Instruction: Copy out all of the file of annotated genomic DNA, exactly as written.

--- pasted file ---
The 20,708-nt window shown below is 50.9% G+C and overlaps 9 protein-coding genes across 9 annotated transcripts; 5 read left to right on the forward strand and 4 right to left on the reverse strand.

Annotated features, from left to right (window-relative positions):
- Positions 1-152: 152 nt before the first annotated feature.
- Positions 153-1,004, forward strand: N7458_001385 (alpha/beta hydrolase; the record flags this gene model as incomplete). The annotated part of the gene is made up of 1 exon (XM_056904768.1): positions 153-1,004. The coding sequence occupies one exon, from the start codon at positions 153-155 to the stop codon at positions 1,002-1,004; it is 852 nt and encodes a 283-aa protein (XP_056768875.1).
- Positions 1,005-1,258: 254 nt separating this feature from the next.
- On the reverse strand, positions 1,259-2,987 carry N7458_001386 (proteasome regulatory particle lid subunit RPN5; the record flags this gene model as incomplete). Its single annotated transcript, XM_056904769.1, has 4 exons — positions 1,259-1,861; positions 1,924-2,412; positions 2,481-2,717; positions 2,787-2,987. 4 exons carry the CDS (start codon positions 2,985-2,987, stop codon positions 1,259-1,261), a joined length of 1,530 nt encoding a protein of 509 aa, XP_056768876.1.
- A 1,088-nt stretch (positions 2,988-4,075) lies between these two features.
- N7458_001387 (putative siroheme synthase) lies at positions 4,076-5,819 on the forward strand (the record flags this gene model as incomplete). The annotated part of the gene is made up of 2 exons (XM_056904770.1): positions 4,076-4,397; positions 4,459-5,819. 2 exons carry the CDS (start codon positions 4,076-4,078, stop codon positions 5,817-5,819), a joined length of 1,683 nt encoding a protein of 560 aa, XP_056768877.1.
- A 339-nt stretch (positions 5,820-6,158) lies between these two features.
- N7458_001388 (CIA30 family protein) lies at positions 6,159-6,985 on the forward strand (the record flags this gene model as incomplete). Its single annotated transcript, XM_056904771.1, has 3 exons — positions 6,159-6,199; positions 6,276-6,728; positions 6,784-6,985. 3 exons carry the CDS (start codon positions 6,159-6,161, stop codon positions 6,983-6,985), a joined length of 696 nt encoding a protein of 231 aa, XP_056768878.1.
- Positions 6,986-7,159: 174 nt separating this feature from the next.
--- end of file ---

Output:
The 20,708-nt window shown below is 50.9% G+C and overlaps 9 protein-coding genes across 9 annotated transcripts; 5 read left to right on the forward strand and 4 right to left on the reverse strand.

Annotated features, from left to right (window-relative positions):
- Positions 1-152: 152 nt before the first annotated feature.
- Positions 153-1,004, forward strand: N7458_001385 (alpha/beta hydrolase; the record flags this gene model as incomplete). The annotated part of the gene is made up of 1 exon (XM_056904768.1): positions 153-1,004. The coding sequence occupies one exon, from the start codon at positions 153-155 to the stop codon at positions 1,002-1,004; it is 852 nt and encodes a 283-aa protein (XP_056768875.1).
- Positions 1,005-1,258: 254 nt separating this feature from the next.
- On the reverse strand, positions 1,259-2,987 carry N7458_001386 (proteasome regulatory particle lid subunit RPN5; the record flags this gene model as incomplete). Its single annotated transcript, XM_056904769.1, has 4 exons — positions 1,259-1,861; positions 1,924-2,412; positions 2,481-2,717; positions 2,787-2,987. 4 exons carry the CDS (start codon positions 2,985-2,987, stop codon positions 1,259-1,261), a joined length of 1,530 nt encoding a protein of 509 aa, XP_056768876.1.
- A 1,088-nt stretch (positions 2,988-4,075) lies between these two features.
- N7458_001387 (putative siroheme synthase) lies at positions 4,076-5,819 on the forward strand (the record flags this gene model as incomplete). The annotated part of the gene is made up of 2 exons (XM_056904770.1): positions 4,076-4,397; positions 4,459-5,819. 2 exons carry the CDS (start codon positions 4,076-4,078, stop codon positions 5,817-5,819), a joined length of 1,683 nt encoding a protein of 560 aa, XP_056768877.1.
- A 339-nt stretch (positions 5,820-6,158) lies between these two features.
- N7458_001388 (CIA30 family protein) lies at positions 6,159-6,985 on the forward strand (the record flags this gene model as incomplete). Its single annotated transcript, XM_056904771.1, has 3 exons — positions 6,159-6,199; positions 6,276-6,728; positions 6,784-6,985. 3 exons carry the CDS (start codon positions 6,159-6,161, stop codon positions 6,983-6,985), a joined length of 696 nt encoding a protein of 231 aa, XP_056768878.1.
- Positions 6,986-7,159: 174 nt separating this feature from the next.